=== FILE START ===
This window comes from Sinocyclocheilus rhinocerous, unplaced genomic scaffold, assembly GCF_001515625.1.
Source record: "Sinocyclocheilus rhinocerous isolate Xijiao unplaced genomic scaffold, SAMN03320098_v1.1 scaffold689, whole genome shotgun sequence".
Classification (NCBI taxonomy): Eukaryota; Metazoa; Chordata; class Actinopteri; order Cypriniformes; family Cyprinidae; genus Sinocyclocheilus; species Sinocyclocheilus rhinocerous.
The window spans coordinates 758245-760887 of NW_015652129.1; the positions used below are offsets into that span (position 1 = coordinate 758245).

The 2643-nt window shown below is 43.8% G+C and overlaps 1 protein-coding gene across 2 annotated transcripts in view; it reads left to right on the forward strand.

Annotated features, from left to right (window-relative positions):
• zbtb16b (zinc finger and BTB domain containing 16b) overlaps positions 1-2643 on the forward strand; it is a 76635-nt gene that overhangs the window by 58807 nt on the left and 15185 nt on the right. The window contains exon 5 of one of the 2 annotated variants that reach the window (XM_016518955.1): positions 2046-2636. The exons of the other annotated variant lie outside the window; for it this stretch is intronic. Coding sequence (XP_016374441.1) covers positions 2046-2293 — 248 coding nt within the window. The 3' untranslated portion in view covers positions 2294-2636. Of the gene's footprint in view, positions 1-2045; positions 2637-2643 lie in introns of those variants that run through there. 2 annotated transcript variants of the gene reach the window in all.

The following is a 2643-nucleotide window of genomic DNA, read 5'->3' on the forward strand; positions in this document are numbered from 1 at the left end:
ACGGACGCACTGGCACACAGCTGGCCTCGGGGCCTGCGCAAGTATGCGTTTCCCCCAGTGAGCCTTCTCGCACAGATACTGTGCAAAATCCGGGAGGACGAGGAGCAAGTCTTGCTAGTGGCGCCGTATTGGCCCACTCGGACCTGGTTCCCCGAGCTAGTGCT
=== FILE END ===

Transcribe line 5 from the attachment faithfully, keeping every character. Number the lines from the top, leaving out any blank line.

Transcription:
The 2643-nt window shown below is 43.8% G+C and overlaps 1 protein-coding gene across 2 annotated transcripts in view; it reads left to right on the forward strand.